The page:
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What is a normal noisy/hot pixel behavior for a used Canon 6D?

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#26 piaras

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Posted 14 May 2022 - 08:15 AM

The more lights you take, the signal swamps the noise. Here is an example of over 150 lights taken with my 6D before I switched to the RA, at 30-60 seconds and ISO 800 and 1600. This photo was taken with no darks, bias nor flats. I should of taken a set of flats for the dust motes. 

Pierre

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Edited by piaras, 14 May 2022 - 08:48 AM.

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#27 vidrazor

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Posted 14 May 2022 - 08:38 AM

I appreciate the advice guys, but like I said, I have a while to wait for my OTA. I'll look at more reliable sources for canon 6d's, and I am also looking at used Nikon d600's or other full frame cameras with good low light ISO. 

What makes you think you need a full frame sensor anyway? The vast majority of astro images are shot with APS-C and even smaller sensors. You don't need a large sensor to mitigate noise, you need time. You need lots of subs, especially if you're shooting in a high Bortle location. Below is only 3 hour's worth of the Cygnus Loop shot in Bortle 9 with a full frame D600 on an AT60ED. Not too impressive, right? But hey, it's a full frame sensor, no? It looks like crap because I didn't shoot enough time, and then I proceeded to pull hens teeth LOL. I would've needed about 10-15 hour's worth of time (in Bortle 9) to get this right. This was a project I had started but unfortunately could not finish at the time, I'll try it again next fall.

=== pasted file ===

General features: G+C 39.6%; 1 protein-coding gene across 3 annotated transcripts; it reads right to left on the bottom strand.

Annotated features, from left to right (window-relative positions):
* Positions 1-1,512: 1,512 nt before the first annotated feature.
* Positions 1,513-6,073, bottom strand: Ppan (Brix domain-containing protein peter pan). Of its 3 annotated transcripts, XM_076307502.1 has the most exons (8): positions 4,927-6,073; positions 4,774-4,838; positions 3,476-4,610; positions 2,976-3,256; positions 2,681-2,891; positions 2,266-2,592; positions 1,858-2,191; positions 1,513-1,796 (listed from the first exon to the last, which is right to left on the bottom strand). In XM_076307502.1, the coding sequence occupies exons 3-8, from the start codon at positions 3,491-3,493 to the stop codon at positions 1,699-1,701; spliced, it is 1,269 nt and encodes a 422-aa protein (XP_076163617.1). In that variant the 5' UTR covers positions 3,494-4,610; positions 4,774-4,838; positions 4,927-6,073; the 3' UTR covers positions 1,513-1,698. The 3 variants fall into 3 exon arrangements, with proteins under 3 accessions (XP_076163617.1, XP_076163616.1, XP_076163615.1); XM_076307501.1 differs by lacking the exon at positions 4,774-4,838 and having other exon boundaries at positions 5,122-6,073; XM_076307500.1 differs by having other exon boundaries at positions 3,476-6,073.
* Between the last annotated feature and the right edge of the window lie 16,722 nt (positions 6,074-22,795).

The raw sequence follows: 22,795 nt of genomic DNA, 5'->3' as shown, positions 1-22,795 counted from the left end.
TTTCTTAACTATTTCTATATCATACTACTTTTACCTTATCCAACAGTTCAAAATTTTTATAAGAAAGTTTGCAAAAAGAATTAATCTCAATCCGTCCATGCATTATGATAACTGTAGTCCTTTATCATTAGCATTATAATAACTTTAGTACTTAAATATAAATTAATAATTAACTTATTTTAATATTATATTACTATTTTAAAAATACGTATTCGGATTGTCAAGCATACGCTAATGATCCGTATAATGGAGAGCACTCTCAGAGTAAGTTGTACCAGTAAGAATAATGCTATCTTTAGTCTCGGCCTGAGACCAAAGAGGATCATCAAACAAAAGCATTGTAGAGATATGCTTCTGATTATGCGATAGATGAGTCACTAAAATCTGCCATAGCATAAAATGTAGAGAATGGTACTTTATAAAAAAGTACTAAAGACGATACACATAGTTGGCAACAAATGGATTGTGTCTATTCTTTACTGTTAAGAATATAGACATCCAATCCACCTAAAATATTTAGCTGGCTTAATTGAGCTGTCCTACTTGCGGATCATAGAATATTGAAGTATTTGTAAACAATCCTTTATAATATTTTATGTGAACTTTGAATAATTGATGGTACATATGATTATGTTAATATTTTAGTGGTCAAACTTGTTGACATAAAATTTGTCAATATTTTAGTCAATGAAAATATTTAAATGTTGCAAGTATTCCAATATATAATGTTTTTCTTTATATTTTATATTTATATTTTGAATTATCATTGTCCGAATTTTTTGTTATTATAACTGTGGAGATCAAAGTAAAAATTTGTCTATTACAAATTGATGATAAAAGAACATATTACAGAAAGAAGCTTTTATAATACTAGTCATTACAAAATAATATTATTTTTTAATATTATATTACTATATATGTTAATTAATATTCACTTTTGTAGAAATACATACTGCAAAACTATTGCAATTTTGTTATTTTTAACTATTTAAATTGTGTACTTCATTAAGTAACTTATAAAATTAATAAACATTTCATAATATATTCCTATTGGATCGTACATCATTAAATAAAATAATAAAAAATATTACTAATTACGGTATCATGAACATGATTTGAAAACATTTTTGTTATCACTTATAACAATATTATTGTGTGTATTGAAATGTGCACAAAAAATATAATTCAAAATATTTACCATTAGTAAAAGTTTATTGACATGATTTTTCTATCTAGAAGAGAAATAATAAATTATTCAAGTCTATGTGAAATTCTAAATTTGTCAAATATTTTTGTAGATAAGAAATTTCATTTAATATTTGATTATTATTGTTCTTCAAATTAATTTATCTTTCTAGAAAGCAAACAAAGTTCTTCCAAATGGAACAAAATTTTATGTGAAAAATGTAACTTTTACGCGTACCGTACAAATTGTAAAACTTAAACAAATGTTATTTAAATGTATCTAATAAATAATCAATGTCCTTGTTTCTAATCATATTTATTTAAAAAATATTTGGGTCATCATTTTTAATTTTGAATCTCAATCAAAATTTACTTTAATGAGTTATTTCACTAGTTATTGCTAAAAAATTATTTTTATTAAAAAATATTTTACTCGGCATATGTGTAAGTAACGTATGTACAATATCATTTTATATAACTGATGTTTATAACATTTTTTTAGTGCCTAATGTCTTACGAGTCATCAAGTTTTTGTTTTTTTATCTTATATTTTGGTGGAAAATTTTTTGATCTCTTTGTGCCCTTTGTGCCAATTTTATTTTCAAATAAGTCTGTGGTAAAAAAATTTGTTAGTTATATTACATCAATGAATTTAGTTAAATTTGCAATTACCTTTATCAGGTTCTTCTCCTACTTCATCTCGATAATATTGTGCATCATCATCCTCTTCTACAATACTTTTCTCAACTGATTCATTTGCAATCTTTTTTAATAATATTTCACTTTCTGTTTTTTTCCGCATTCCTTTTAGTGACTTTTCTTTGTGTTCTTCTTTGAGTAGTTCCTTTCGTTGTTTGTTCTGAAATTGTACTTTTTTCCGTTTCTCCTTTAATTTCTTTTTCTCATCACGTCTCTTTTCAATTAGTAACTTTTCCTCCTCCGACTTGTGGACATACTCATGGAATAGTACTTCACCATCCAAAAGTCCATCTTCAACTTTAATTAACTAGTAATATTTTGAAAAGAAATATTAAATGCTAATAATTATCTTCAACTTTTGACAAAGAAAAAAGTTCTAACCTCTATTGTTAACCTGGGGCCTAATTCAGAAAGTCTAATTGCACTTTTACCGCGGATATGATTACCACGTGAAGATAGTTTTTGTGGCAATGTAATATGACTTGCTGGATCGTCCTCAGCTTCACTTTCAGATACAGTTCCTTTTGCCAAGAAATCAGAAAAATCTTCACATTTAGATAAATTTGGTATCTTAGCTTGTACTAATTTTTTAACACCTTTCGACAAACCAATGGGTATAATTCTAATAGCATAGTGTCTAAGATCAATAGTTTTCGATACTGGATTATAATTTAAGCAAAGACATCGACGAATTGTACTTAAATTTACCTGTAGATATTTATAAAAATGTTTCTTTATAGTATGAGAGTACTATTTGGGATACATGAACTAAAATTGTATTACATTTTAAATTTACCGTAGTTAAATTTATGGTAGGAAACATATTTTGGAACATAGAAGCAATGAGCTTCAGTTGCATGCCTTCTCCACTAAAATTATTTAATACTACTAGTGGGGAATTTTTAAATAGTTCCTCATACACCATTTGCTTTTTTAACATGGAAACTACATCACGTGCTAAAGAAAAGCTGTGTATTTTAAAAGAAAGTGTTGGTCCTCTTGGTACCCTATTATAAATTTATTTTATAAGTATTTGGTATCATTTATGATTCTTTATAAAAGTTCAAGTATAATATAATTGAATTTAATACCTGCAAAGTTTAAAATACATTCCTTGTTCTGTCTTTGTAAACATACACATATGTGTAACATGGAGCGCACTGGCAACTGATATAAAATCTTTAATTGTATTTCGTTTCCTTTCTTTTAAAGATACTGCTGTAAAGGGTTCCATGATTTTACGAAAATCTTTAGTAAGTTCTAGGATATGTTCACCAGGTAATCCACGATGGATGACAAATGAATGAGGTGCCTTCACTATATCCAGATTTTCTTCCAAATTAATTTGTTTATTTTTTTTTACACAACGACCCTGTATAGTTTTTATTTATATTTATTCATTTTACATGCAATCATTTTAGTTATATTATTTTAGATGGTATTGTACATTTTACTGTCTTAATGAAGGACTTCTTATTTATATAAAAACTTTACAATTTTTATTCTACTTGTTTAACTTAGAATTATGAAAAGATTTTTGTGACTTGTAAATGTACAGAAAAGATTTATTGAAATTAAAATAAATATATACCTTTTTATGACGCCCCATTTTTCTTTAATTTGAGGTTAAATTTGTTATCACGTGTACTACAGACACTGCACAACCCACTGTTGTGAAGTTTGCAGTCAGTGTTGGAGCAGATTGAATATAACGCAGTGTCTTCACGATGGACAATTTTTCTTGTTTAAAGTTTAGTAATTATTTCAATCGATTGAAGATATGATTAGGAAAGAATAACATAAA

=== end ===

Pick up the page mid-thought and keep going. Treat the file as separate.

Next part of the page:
So really, don't get too hung up on having a full frame sensor to shoot astro. An APS-C based camera will allow you access to more scopes that will vignette significantly on a full frame sensor as well. But you already have the 6D, you could just roll with it when you get your scope.

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Edited by vidrazor, 14 May 2022 - 10:32 AM.

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#28 asanmax

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Posted 14 May 2022 - 11:35 AM

What makes you think you need a full frame sensor anyway? The vast majority of astro images are shot with APS-C and even smaller sensors. You don't need a large sensor to mitigate noise, you need time. You need lots of subs, especially if you're shooting in a high Bortle location. Below is only 3 hour's worth of the Cygnus Loop shot in Bortle 9 with a full frame D600 on an AT60ED. Not too impressive, right? But hey, it's a full frame sensor, no? It looks like crap because I didn't shoot enough time, and then I proceeded to pull hens teeth LOL. I would've needed about 10-15 hour's worth of time (in Bortle 9) to get this right. This was a project I had started but unfortunately could not finish at the time, I'll try it again next fall.